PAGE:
ISLAMABAD, Feb 25: A recent report by the US Government Accountability Office (GAO) accuses Pakistan Navy of submitting “duplicative charges” for transport facilities provided in aid of war against terror.

The double billing was detected during an audit by the Office of the Defence Representative at the US embassy which pointed out that Pakistan Navy charged $19,000 per vehicle per month as reimbursement claims for a fleet of at least 20 passenger vehicles.

“These claims appeared to contain duplicative charges for a fleet of fewer than 20 passenger vehicles,” says the GAO report.

The report titled “Securing, stabilising and developing Pakistan’s border area with Afghanistan,” contains details of re-imbursements made available to Pakistan’s military.

According to the report, Pakistan’s military has been the largest recipient of US funding from 2002 to 2008 with estimated 70 per cent of $12.3 billion going to the defence coffers as reimbursements or assistance.

The report reveals that of the total $12.3 billion assistance to Pakistan, the military received $8.7 billion as reimbursements and assistance since 2002, an amount provided in addition to the covert funding provided for intelligence operations.

The GAO report raises serious questions about billions of dollars which Pakistan’s army claims it did not receive. However, a two star Pakistan general said: “Pakistan army did not receive more than 10 per cent of the much talked about coalition support fund of $6.4 billion.”

However, if the details made public by the investigative arm of the US Congress are to be believed, there are serious differences over the payment issues between Pakistan’s military and the US.

The $8.7 billion payments, which the report says were made to Pakistan’s military to advance US strategic goals in Pakistan, included $1.5 billion as foreign military financing and $6.5 billion as Coalition Support Fund (CSF).

CSF payments have been used since fiscal year 2002 to reimburse a broad range of Pakistani military operations, including navy support for maritime patrols and interdiction operations; air force support for combat air patrols, reconnaissance and close air support missions, airlift support, and air traffic control; army military operations in the Fata; and increased management requirements at the Joint Staff Headquarters.

Reimbursements have also been made for what the report says Operation Al Mizzen, a major deployment of army troops to combat Taliban and Al Qaeda.The report says Pakistan is the largest recipient of US Coalition Support

Fund used to reimburse 27 coalition allies. But despite six years of US and Pakistani government efforts, Al Qaeda has regenerated its ability to attack the United States and continues to maintain a safe haven in Fata.

As Pakistan’s military claims it is yet to get a full reimbursement of its coalition support activities, the GAO report highlights reasons for holding back some of the payments, pending implementation of stringent verification procedures.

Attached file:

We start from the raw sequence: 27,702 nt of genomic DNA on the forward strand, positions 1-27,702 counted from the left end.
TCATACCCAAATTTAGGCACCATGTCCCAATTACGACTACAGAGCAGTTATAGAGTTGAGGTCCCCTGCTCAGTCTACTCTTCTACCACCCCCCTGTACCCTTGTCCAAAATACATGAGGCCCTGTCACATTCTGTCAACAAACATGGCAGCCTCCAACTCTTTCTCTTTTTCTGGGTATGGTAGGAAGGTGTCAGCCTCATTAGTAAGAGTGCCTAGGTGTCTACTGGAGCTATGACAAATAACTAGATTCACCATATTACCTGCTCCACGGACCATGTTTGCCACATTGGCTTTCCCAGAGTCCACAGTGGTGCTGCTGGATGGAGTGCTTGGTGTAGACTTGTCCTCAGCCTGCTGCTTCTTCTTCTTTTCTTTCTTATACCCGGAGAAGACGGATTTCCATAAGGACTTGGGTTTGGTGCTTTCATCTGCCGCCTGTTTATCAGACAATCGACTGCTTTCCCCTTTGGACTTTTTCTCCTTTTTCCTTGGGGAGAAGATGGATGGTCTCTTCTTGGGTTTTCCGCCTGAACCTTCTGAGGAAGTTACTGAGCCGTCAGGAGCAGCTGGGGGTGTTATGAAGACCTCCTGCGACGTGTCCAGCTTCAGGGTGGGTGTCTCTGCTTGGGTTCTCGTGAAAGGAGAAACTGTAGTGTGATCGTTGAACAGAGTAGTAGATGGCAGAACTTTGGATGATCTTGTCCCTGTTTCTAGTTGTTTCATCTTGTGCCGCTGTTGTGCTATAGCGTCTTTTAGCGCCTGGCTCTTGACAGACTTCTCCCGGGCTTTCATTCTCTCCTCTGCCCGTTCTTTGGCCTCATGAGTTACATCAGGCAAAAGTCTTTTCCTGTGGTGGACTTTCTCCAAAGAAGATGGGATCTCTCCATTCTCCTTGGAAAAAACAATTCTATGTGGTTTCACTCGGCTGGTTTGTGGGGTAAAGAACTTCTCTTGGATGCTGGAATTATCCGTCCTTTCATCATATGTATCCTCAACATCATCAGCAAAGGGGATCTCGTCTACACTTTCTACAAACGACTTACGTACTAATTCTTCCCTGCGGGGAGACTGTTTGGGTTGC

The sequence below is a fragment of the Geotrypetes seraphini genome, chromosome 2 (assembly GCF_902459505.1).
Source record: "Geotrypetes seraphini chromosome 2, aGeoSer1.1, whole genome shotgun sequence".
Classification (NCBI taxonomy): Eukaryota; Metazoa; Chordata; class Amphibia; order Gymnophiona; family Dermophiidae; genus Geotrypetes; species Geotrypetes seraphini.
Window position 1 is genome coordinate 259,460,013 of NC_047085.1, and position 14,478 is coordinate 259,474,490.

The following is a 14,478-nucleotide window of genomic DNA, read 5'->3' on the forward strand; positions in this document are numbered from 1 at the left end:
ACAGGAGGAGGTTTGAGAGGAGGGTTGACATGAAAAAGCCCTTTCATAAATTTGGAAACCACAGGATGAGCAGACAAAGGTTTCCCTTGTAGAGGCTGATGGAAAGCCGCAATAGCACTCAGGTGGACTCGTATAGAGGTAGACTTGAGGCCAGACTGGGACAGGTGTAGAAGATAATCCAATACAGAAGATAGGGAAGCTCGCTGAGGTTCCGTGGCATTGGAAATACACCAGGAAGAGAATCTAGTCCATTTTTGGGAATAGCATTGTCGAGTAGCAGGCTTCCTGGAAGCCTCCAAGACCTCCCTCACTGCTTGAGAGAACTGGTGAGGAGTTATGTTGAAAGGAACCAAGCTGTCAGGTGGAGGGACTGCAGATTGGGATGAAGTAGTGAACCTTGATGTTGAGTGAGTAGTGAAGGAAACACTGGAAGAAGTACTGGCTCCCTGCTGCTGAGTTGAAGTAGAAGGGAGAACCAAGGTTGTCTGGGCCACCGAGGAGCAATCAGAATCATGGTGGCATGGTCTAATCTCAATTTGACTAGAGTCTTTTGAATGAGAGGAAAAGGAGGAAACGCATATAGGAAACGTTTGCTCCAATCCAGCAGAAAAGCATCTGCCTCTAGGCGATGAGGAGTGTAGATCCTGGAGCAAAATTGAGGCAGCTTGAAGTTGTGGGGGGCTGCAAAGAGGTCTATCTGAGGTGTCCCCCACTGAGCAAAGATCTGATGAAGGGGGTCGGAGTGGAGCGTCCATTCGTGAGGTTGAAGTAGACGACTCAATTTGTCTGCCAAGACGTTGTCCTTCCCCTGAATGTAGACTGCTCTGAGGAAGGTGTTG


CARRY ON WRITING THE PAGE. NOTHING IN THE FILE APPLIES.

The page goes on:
“Where audits have been completed covering about $5.7 billion in military and development assistance, GAO and the Defence and USAID inspectors general have raised accountability and oversight concerns, such as the ability of the US government to work with the Pakistani government to validate the use of US funds,” says the report.

It says the US Defence Department did not obtain detailed documentation to verify that claimed costs were valid, actually incurred, or correctly calculated.

Citing an example, the report says that as of May 2008, the US Defence Department paid over $2 billion in Pakistani reimbursement claims for military activities covering January 2004 through June 2007, without obtaining sufficient information that would enable a third party to recalculate these costs.

To overcome the problems of accountability, the report says, Pakistan and the US have agreed to meet every six months to discuss the issues relating to Coalition Support Funds. As part of the agreement, a new review of Pakistan’s claims was to take place in February this year.

The new measures for processing claims of Pakistan military to which the Pakistani officials have agreed to include: provision of a monthly operational summary of Pakistan army, air force and navy actions in support of US military operations; additional documentation and cost methodology information for the May 2008 claim; feedback on the proposed submission format within 30 days of receipt; and beginning with the May 2008 claim, provide additional information or documentation for all disputed claims within 90 days to substantiate claims deferred or disallowed by the Office of the Defence Representative in the US embassy, Centcom, or the Defence Comptroller.

The report points out that Pakistan had used Foreign Military Financing to purchase military equipment, such as Cobra helicopters and Harris radios and to upgrade its F-16 fighter aircraft.

Interestingly, the report points out that the US plans to train, equip and establish 16 new Frontier Corps units of about 650 personnel each has been delayed due to a deteriorating security situation in Frontier where the training centres were to be established.

Moreover, the US Defence Security Development Plan faces a shortfall of approximately $167.5 million, about 73 per cent of its funding goal for fiscal year 2009.

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